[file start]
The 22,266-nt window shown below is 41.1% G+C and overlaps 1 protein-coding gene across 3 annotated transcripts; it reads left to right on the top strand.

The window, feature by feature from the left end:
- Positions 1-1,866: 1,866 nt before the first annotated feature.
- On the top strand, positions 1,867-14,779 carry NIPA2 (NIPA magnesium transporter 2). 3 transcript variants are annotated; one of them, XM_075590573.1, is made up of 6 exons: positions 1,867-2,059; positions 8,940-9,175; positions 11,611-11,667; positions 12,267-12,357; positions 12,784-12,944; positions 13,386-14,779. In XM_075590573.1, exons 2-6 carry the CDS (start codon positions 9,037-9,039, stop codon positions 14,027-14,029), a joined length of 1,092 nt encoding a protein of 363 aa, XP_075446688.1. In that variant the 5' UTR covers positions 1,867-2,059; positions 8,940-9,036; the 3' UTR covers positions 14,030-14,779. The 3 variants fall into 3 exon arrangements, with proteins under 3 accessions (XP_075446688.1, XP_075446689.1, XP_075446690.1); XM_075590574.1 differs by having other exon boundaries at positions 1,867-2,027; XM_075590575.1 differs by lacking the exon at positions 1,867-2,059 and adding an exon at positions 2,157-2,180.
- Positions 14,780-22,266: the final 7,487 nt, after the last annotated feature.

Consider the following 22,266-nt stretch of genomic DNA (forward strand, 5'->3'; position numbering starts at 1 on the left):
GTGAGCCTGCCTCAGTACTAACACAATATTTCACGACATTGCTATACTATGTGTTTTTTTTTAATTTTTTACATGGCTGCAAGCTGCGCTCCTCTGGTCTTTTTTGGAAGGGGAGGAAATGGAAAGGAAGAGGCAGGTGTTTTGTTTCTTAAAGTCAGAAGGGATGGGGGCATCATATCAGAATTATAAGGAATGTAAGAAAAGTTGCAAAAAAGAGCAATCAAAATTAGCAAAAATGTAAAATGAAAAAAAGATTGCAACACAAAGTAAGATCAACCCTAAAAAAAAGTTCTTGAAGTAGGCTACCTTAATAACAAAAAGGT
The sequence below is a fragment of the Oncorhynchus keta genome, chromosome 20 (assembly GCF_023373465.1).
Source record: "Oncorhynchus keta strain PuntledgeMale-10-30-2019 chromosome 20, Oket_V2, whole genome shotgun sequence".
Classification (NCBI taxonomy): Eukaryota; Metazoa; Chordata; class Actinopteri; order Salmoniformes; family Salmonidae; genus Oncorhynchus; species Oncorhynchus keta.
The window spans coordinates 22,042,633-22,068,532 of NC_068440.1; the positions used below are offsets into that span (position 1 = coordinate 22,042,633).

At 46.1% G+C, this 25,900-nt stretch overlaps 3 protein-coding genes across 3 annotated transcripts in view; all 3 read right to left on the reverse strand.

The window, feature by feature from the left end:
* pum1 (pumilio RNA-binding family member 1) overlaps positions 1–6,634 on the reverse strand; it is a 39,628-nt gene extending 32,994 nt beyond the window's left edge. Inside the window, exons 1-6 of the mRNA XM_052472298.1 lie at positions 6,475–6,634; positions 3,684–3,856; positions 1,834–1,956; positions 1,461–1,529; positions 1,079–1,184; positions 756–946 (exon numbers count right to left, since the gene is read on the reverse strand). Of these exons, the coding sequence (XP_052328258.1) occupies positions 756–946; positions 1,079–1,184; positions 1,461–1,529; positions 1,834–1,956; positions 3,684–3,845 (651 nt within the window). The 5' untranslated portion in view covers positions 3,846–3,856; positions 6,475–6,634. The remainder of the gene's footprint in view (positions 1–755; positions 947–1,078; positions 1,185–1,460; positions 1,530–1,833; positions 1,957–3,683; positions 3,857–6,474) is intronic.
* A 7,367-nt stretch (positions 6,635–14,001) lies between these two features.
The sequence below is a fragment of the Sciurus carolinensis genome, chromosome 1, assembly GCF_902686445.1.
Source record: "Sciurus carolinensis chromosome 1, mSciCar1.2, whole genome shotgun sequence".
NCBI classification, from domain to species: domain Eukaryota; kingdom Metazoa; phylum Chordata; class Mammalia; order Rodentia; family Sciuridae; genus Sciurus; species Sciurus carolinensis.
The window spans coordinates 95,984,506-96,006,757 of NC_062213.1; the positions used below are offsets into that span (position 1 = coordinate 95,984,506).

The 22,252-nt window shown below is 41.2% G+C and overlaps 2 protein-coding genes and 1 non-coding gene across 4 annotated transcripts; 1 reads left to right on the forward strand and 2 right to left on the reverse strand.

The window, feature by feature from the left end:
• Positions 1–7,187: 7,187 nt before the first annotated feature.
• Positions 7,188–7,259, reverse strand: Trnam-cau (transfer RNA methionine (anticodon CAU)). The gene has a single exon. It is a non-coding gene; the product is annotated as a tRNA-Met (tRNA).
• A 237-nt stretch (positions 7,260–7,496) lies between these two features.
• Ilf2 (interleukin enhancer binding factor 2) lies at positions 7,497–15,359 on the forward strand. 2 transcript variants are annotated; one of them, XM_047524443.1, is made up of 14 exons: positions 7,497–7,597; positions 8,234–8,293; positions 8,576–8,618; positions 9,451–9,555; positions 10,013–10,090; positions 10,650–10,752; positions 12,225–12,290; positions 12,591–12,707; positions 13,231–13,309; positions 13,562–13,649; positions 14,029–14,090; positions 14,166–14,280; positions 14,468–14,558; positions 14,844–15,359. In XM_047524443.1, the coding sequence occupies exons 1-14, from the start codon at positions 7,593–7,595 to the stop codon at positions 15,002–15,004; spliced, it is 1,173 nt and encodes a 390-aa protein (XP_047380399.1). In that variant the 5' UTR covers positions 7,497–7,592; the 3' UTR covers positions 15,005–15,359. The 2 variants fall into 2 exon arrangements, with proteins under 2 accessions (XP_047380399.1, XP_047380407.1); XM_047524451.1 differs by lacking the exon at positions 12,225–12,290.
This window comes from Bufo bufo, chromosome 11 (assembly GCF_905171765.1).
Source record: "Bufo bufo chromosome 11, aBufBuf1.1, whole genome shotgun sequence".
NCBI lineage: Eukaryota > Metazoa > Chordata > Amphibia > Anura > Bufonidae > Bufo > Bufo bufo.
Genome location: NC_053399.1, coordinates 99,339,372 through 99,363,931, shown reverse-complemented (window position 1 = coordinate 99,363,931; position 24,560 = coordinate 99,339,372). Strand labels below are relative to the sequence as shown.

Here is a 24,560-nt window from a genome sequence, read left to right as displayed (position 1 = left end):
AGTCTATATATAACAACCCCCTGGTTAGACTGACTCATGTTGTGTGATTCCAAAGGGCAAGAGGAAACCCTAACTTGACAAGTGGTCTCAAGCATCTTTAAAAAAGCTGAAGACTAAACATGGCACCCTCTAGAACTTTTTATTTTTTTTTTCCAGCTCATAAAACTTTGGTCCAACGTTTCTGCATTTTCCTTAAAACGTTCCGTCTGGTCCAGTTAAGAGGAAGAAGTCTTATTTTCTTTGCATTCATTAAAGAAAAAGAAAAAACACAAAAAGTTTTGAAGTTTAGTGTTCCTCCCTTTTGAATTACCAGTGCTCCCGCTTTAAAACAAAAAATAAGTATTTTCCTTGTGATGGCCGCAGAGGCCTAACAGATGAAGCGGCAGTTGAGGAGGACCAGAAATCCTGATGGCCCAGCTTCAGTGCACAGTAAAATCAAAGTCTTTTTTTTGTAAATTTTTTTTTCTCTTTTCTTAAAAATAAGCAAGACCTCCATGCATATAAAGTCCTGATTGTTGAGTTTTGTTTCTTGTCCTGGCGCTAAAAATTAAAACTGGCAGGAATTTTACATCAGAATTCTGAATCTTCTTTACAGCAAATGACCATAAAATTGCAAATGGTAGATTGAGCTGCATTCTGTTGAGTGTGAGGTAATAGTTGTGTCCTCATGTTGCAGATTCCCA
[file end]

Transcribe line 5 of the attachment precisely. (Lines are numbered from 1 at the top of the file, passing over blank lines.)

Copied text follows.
- Positions 14,780-22,266: the final 7,487 nt, after the last annotated feature.